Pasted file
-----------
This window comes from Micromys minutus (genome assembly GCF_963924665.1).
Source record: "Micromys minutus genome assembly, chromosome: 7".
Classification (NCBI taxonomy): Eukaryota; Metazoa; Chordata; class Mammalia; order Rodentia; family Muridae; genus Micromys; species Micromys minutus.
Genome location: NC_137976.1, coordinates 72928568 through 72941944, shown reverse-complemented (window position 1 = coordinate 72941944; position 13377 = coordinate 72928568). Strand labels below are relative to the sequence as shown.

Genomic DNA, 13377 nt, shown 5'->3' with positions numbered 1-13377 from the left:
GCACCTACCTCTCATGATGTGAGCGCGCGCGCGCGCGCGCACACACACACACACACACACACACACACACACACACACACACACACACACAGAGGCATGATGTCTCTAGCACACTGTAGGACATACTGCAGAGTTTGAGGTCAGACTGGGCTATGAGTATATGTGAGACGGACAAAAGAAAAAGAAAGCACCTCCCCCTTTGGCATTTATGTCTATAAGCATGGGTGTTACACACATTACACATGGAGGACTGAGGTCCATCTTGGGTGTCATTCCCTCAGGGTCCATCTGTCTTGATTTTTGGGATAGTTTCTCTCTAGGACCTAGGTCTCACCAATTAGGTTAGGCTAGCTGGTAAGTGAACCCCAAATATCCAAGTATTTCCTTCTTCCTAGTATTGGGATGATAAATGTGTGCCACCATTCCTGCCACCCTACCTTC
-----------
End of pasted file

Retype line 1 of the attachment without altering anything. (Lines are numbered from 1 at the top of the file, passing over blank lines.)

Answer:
This window comes from Micromys minutus (genome assembly GCF_963924665.1).